I'm in a situation where I'm looking to set a different DNS record for a certain file on a domain, (specifically www.domain.com/robots.txt), from the root (www.domain.com).

(The situation is that I've set the web root to point to a non-live record so the website appears to be non-existent but still has mx records to allow email - but I've now realised I actually need robots.txt to be live and accessible for crawlers such as archive.org so that they respect my site's wishes to not show past snapshots of the site.)

Is it possible to do this it in DNS (like some sort of 'TXT' record?), or is there no way to differentiate the DNS of anything trailing .com, from what's already been set for www.domain.com?

The issue is that I really need the web root to solidly appear like a non-existent site, as discussed in my earlier above-linked question. It can't be a 'fake' non-existent page, but an actual one.

Perhaps those two things are simply incompatible?

2 Answers 2


With DNS A records, you cannot set records for a specific file. DNS is all or none for the domain.

If you must serve a robots.txt file, then you have to have DNS resolve to a valid domain and have a web server that will answer that request.

Here is what I recommend:


Setup a CNAME to point www.domain.com to domain.com. Setup an A record to point domain.com to your server's IP address.

Web Server

On your server (assuming Apache), you can use .htaccess to limit what files are being served.

Options +FollowSymLinks
RewriteEngine On
RewriteCond %{REQUEST_URI} !/robots.txt [NC]
RewriteRule ^(.*) - [L,R=404]

This will return a 404 (or any code you want) for all pages but /robots.txt.

This way you can host robots.txt but not any other pages.

There is also the 410 Gone HTTP response code but I am not sure how bots handle it.

10.4.11 410 Gone

The requested resource is no longer available at the server and no forwarding address is known. This condition is expected to be considered permanent. Clients with link editing capabilities SHOULD delete references to the Request-URI after user approval. If the server does not know, or has no facility to determine, whether or not the condition is permanent, the status code 404 (Not Found) SHOULD be used instead. This response is cacheable unless indicated otherwise.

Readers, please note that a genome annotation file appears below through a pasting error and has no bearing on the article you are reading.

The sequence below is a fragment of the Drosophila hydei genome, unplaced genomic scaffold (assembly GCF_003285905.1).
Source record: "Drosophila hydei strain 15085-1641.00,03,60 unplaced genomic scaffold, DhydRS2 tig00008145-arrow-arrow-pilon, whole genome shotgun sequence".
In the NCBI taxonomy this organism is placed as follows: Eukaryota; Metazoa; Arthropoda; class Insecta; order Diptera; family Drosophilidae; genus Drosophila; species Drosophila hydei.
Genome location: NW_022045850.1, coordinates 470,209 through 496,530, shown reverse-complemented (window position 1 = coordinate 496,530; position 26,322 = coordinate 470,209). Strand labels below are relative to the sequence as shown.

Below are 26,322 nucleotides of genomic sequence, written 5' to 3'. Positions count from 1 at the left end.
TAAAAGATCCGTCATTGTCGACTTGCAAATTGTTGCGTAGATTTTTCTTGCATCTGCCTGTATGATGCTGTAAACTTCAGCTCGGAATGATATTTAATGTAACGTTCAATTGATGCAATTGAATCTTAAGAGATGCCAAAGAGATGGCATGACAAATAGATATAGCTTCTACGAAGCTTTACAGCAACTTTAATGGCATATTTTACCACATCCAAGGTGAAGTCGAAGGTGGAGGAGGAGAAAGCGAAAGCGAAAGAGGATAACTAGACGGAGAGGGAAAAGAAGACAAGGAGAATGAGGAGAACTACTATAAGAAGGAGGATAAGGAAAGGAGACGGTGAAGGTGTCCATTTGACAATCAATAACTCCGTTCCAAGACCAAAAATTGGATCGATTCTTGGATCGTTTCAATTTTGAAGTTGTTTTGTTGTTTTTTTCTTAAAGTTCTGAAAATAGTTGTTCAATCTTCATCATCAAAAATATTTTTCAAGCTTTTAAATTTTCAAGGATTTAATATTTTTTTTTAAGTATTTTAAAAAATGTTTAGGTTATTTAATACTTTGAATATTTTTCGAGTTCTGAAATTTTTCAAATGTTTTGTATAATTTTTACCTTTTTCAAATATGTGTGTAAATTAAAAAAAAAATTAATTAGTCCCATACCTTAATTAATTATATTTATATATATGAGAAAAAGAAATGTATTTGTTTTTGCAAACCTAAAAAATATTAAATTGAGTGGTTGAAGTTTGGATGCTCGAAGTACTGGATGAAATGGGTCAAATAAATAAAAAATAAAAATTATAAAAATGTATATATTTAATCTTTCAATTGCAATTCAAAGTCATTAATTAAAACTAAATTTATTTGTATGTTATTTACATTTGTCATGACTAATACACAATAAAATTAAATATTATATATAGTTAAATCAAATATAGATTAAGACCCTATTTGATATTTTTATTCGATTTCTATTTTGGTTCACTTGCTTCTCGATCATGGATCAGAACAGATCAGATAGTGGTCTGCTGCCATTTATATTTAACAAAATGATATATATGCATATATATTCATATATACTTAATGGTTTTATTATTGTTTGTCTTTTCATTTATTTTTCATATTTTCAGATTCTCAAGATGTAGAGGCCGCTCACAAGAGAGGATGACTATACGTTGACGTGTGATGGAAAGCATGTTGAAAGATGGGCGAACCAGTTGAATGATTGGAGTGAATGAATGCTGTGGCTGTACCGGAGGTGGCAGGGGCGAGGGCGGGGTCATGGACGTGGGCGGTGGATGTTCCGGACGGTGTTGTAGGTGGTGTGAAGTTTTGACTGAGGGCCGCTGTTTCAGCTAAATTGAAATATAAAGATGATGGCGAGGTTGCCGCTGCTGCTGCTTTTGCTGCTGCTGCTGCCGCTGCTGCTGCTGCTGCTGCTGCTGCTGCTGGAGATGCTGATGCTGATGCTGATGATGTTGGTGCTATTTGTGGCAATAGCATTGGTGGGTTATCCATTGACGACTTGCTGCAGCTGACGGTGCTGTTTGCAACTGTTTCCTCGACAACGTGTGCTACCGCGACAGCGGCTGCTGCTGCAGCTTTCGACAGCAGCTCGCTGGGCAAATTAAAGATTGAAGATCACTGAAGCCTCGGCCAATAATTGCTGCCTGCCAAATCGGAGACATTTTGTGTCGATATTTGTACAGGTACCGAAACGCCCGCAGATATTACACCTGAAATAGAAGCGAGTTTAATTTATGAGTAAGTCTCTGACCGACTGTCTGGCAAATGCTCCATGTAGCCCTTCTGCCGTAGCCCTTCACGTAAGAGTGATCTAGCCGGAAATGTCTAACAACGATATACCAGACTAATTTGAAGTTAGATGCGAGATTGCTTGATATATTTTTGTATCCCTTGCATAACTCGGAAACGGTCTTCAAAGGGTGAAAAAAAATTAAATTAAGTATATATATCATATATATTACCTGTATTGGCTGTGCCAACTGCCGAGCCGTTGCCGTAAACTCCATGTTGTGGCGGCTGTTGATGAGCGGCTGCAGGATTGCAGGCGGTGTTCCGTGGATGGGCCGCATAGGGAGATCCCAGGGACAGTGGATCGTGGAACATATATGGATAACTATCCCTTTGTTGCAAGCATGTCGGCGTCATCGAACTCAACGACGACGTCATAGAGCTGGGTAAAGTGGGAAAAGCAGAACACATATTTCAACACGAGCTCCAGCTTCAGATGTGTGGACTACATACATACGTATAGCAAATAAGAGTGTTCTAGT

The 410 response is primarily intended to assist the task of web maintenance by notifying the recipient that the resource is intentionally unavailable and that the server owners desire that remote links to that resource be removed. Such an event is common for limited-time, promotional services and for resources belonging to individuals no longer working at the server's site. It is not necessary to mark all permanently unavailable resources as "gone" or to keep the mark for any length of time -- that is left to the discretion of the server owner.

  • Aha, you've come up with a solution that basically I worked out yesterday and I must say it works great - I can successfully report archive.org is honoring BOTH www.domain and domain blocking, from just the http:// robots.txt! But I have one change which you may want to update your answer with, which IMO works even better - I'm doing just that in terms of CNAME and A records, but in my .htaccess I have THIS code, which means everything BUT domain.com/robots.txt will not merely 404, but redirect to the non-live DNS, which for my needs is superior. See: pastebin.com/6c7Qaqqt
    – user26888
    Jun 18, 2014 at 3:56
  • (Just to clarify, my CNAME record for www.domain.com points to a non-live address (and the A record for domain.com to the server IP as normal), so www.domain.com/robots.txt is NOT live, but with a 301 redirect trick for everything on the webserver but with robots.txt as an exception (which is what my pastebin is), I can at least have http://domain.com/robots.txt live, and archive.org, it appears, is honoring it for both non-www AND www.)
    – user26888
    Jun 18, 2014 at 4:02
  • Technically the 410 response code would be appropriate but I am not sure how many systems actually use that code. You may want to check access logs to see if crawlers actually honor the 301 or see it as an error and return later to check again. Jun 18, 2014 at 19:04